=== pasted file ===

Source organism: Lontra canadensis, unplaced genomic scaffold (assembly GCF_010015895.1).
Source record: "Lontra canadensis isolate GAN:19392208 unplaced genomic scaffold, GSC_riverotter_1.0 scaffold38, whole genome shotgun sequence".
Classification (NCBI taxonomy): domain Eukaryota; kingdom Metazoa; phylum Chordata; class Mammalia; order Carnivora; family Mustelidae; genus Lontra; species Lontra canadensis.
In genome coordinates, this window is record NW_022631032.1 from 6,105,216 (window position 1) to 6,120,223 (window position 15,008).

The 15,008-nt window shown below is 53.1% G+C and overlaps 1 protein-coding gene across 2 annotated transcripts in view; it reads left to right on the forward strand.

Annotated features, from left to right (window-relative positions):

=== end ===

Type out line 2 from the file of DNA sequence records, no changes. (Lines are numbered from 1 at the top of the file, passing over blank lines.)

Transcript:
Source record: "Lontra canadensis isolate GAN:19392208 unplaced genomic scaffold, GSC_riverotter_1.0 scaffold38, whole genome shotgun sequence".